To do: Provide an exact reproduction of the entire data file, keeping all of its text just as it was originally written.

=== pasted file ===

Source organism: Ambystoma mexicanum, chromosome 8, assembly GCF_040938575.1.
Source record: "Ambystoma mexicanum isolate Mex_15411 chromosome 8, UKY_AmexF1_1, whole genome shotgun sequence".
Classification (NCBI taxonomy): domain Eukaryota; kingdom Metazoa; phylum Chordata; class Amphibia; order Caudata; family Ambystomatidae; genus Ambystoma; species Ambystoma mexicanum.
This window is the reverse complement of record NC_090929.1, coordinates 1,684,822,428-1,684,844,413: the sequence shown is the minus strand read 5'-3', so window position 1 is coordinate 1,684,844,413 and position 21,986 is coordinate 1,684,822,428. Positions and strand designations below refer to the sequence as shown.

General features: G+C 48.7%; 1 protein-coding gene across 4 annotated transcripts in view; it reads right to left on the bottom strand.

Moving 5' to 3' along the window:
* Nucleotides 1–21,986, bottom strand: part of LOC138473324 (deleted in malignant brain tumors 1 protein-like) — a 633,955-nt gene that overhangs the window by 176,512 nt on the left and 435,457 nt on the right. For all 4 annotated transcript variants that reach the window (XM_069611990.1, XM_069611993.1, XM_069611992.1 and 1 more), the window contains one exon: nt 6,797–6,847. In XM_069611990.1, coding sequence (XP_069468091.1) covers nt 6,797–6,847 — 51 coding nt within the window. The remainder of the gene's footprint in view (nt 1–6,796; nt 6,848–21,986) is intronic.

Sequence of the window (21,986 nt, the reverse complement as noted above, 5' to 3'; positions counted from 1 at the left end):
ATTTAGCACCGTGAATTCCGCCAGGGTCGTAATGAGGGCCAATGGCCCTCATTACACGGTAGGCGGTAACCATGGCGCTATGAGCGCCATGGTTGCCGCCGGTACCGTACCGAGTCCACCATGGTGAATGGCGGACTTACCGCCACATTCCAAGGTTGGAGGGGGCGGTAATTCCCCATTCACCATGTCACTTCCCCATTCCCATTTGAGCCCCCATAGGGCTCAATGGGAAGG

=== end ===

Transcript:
Source organism: Ambystoma mexicanum, chromosome 8, assembly GCF_040938575.1.
Source record: "Ambystoma mexicanum isolate Mex_15411 chromosome 8, UKY_AmexF1_1, whole genome shotgun sequence".
Classification (NCBI taxonomy): domain Eukaryota; kingdom Metazoa; phylum Chordata; class Amphibia; order Caudata; family Ambystomatidae; genus Ambystoma; species Ambystoma mexicanum.
This window is the reverse complement of record NC_090929.1, coordinates 1,684,822,428-1,684,844,413: the sequence shown is the minus strand read 5'-3', so window position 1 is coordinate 1,684,844,413 and position 21,986 is coordinate 1,684,822,428. Positions and strand designations below refer to the sequence as shown.

General features: G+C 48.7%; 1 protein-coding gene across 4 annotated transcripts in view; it reads right to left on the bottom strand.

Moving 5' to 3' along the window:
* Nucleotides 1–21,986, bottom strand: part of LOC138473324 (deleted in malignant brain tumors 1 protein-like) — a 633,955-nt gene that overhangs the window by 176,512 nt on the left and 435,457 nt on the right. For all 4 annotated transcript variants that reach the window (XM_069611990.1, XM_069611993.1, XM_069611992.1 and 1 more), the window contains one exon: nt 6,797–6,847. In XM_069611990.1, coding sequence (XP_069468091.1) covers nt 6,797–6,847 — 51 coding nt within the window. The remainder of the gene's footprint in view (nt 1–6,796; nt 6,848–21,986) is intronic.

Sequence of the window (21,986 nt, the reverse complement as noted above, 5' to 3'; positions counted from 1 at the left end):
ATTTAGCACCGTGAATTCCGCCAGGGTCGTAATGAGGGCCAATGGCCCTCATTACACGGTAGGCGGTAACCATGGCGCTATGAGCGCCATGGTTGCCGCCGGTACCGTACCGAGTCCACCATGGTGAATGGCGGACTTACCGCCACATTCCAAGGTTGGAGGGGGCGGTAATTCCCCATTCACCATGTCACTTCCCCATTCCCATTTGAGCCCCCATAGGGCTCAATGGGAAGG